There’s an important book in the academic Buddhist Studies world called Chinese Buddhist Apocrypha – I’ve mentioned pieces of it in previous posts (here and here). What was important about the book, if I understand correctly, was that it was part of a turn in the field towards really taking seriously the self-proclaimed “Indian Sutras” that were clearly written in China. Though some people read “apocrypha” as some kind of put down, the point of the book was to revalue and appreciate the texts that had until then tended to dismissed as merely “fraudulent” or “forged” or “invented” in China. Scholars started looking more closely at them not because they revealed what the “Buddha really taught,” or what “real Buddhism is,” but because they spoke so precisely to the religious needs and insights of the Chinese Buddhists who composed them.
Even though we don’t so much claim to discover sutras anymore, and I think we’d have a different kind of moral perspective (Gary Snyder aside) than the medieval Chinese did on outright forging one, the term “apocrypha” has been bouncing around in my mind recently as a way to think about American Buddhism.
The point of a good forgery is that it’s not acknowledged as such. “Of course this is not a forgery, it’s just we discovered this sutra that happens to be about China!” And it’s this non-acknowledgement of our forgeries that I’m interested in, or bugged by.
I suppose there is something beautiful, and even profoundly true, about passing off our American forgeries as the real thing – “the Buddha really said to take care of your heart and express yourself completely” – but it’s also the thing that gets most under my skin.
With Zen in particular, since the idea is that the living teacher is the real teacher, and that their Dharma is the Buddha’s Dharma, admitting “forgery” gets admittedly quite complicated. Still, though, I’d like to hear more of it. I think we owe it to ourselves and to each other to be as transparent as we can about what we’re inheriting and what we’re making up. To do so is to make this whole transition of Buddhism more conscious, more clear: “Here’s what we’re taking; here’s what we’re leaving.”
Part of what got me thinking about this was a really interesting lecture I heard recently from the Institute of Buddhist Studies podcast treasure trove: Dale Wright on the teaching of karma, and how the doctrine should be re-interpreted to make it relevant for the modern or postmodern West.
His argument, very roughly, is this: the Buddhist teaching of karma can be of great use for our time (grounding moral action in a world no longer watched over by God), but in order for us to make use of it, we need to sever it from the hopelessly foreign concept of rebirth.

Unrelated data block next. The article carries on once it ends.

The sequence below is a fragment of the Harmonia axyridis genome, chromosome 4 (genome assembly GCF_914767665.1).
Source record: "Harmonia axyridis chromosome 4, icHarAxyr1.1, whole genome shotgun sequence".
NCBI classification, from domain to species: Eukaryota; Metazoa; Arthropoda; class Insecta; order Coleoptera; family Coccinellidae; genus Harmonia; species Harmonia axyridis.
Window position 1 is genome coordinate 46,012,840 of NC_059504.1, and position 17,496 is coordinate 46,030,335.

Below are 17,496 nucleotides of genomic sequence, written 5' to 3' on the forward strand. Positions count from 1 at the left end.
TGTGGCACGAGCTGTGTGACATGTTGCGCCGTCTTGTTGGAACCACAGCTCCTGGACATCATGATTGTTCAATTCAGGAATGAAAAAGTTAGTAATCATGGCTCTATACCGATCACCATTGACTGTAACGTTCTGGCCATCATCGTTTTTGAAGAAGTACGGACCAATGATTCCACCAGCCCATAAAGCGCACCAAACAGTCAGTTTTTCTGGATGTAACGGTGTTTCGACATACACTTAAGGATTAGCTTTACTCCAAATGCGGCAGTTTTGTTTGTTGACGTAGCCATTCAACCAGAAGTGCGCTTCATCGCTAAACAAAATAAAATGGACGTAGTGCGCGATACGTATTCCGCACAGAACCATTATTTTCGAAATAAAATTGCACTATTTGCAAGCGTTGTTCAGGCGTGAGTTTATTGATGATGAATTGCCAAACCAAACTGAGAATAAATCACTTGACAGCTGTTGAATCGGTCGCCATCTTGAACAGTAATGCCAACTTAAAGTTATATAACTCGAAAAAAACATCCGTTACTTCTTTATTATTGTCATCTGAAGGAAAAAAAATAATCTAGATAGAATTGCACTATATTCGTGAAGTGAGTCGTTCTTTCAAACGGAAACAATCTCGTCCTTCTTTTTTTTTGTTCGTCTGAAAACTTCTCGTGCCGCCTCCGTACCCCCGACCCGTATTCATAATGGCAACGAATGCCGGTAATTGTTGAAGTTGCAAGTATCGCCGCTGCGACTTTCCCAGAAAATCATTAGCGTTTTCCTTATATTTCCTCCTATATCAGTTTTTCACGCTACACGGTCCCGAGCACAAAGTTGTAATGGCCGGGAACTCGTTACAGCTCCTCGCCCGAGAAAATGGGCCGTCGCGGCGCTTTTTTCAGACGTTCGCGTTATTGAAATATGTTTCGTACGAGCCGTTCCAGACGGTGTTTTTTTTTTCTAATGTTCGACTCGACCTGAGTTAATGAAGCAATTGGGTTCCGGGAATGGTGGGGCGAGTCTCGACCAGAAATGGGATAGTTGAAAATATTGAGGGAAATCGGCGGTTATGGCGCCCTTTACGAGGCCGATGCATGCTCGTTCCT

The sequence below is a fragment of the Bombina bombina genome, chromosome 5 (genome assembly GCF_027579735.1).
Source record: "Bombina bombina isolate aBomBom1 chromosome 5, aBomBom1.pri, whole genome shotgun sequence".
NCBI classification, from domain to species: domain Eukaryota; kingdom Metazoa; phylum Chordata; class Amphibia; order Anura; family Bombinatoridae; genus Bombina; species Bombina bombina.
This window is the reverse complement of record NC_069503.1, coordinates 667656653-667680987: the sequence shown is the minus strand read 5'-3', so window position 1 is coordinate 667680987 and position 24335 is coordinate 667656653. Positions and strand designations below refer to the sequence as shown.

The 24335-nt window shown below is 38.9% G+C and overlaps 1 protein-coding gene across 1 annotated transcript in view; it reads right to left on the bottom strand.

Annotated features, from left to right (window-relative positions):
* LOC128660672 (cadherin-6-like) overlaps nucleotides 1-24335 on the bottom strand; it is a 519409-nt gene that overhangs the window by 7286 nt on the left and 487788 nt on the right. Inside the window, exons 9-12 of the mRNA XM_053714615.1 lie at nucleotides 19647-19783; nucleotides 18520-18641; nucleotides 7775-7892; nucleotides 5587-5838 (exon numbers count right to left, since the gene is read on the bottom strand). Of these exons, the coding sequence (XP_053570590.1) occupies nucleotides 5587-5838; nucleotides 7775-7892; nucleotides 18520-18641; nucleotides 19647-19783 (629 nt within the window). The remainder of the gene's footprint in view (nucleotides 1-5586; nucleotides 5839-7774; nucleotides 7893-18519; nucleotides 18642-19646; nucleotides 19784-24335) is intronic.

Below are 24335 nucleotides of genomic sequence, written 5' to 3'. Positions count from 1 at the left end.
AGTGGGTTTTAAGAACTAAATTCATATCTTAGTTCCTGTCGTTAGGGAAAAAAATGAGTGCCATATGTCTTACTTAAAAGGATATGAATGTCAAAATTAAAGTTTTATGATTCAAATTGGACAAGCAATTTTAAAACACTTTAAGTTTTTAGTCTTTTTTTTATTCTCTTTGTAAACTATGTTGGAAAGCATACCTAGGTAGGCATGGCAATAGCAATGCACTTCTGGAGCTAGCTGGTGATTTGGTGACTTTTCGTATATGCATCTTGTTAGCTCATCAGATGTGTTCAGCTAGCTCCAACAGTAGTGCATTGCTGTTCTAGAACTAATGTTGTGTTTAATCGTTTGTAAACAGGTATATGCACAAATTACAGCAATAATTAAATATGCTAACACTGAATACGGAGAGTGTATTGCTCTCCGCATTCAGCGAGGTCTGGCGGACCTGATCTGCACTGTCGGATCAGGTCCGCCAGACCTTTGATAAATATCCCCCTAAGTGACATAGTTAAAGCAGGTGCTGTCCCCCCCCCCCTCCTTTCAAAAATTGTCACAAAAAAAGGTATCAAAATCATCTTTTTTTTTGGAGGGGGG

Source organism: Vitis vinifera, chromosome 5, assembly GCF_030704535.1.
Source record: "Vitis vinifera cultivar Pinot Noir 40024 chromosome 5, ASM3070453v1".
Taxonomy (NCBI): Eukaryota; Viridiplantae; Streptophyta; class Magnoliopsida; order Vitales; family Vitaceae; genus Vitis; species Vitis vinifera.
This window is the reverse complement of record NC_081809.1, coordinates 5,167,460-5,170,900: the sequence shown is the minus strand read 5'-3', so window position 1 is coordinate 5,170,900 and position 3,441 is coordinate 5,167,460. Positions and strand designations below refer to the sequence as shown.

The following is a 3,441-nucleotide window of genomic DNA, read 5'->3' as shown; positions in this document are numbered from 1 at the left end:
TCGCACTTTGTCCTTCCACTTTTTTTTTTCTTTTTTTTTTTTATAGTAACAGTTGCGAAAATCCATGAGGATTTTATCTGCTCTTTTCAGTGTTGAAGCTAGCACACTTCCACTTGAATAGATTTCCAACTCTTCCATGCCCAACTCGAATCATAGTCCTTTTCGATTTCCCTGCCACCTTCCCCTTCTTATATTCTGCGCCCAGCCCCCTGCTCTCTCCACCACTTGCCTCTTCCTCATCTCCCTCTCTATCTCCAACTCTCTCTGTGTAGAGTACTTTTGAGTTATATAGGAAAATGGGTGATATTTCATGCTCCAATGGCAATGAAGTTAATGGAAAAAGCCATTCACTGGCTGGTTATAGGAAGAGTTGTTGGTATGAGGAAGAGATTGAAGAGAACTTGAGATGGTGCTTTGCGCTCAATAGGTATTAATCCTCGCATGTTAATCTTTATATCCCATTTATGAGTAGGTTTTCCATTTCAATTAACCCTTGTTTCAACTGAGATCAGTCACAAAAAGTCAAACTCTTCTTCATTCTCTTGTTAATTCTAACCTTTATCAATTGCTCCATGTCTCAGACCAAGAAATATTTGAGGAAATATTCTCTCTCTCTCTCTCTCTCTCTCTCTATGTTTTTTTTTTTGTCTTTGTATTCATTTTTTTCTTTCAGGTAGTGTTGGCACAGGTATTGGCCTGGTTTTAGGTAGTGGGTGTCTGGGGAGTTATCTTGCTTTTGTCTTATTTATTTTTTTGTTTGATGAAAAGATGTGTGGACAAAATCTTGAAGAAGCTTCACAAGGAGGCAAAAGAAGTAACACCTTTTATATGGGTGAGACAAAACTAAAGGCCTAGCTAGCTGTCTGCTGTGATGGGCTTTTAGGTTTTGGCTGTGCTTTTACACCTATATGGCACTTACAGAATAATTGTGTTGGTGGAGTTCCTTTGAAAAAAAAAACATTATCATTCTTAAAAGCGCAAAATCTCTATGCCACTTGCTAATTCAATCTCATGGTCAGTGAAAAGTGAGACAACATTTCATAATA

I don’t know you three readers of No Zen in the West well enough to know if you’ll pile on at this point already, and anyway I plan to say more about the details of Wright’s argument in a future post. The thing I’m getting to about his talk this time isn’t this actually pretty standard American Buddhist point about karma so much as it is how much I appreciate his consciousness about his reworking of the tradition.
He knows enough about the tradition – and I think respects it enough – to not twist the teachings of rebirth into something other than rebirth. He doesn’t write an apocryphal sutra about it: “Thus have I heard, at Vulture Peak the Buddha declared that the true meaning of rebirth is simply that this single lifetime is inextricable from the timeless network of being.”
And he doesn’t say (at least as far as I recall): “The essence of the teaching of karma is that it has nothing to do with rebirth.”
He says, instead, Here’s what the tradition really says about karma (that it’s mostly about rebirth), but for the teaching to be relevant to our world today, I propose that we take it in this other way.
That is, I propose that we leave X behind and keep Y intact.
My furious ambivalence at this “leaving X behind and keeping Y intact” in general is of course the engine of most of my posts on this blog. But in thinking about Wright, and about American Buddhist apocrypha, I realize that the piece I’m most bugged by may just be the unconsciousness or casualness of our transformations of the Dharma.
So the way Wright did it just sounded really right to me: aware that we’re making it up, and aware of the good reasons for making it up, we bow to what the tradition actually says and then write our own sutra.
It was very refreshing that he didn’t skip any of those steps.